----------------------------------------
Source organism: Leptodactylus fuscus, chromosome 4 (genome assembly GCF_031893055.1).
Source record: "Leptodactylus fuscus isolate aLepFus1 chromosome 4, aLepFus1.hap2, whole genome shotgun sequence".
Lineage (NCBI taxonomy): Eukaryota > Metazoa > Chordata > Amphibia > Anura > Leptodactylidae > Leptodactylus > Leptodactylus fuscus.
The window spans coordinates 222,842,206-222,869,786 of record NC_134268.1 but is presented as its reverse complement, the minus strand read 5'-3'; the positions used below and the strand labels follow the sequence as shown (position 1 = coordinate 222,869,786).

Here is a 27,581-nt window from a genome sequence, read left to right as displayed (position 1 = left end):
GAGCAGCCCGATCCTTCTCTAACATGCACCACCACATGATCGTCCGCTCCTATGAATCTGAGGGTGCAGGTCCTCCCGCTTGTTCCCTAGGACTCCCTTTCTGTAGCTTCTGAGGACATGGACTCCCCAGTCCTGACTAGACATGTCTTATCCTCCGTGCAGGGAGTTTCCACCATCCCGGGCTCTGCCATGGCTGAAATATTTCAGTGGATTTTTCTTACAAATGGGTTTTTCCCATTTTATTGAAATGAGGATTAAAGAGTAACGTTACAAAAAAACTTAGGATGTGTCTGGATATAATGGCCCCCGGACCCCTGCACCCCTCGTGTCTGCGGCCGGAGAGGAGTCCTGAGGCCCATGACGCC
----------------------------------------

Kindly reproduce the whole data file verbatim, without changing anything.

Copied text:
Source organism: Leptodactylus fuscus, chromosome 4 (genome assembly GCF_031893055.1).
Source record: "Leptodactylus fuscus isolate aLepFus1 chromosome 4, aLepFus1.hap2, whole genome shotgun sequence".
Lineage (NCBI taxonomy): Eukaryota > Metazoa > Chordata > Amphibia > Anura > Leptodactylidae > Leptodactylus > Leptodactylus fuscus.
The window spans coordinates 222,842,206-222,869,786 of record NC_134268.1 but is presented as its reverse complement, the minus strand read 5'-3'; the positions used below and the strand labels follow the sequence as shown (position 1 = coordinate 222,869,786).

Here is a 27,581-nt window from a genome sequence, read left to right as displayed (position 1 = left end):
GAGCAGCCCGATCCTTCTCTAACATGCACCACCACATGATCGTCCGCTCCTATGAATCTGAGGGTGCAGGTCCTCCCGCTTGTTCCCTAGGACTCCCTTTCTGTAGCTTCTGAGGACATGGACTCCCCAGTCCTGACTAGACATGTCTTATCCTCCGTGCAGGGAGTTTCCACCATCCCGGGCTCTGCCATGGCTGAAATATTTCAGTGGATTTTTCTTACAAATGGGTTTTTCCCATTTTATTGAAATGAGGATTAAAGAGTAACGTTACAAAAAAACTTAGGATGTGTCTGGATATAATGGCCCCCGGACCCCTGCACCCCTCGTGTCTGCGGCCGGAGAGGAGTCCTGAGGCCCATGACGCC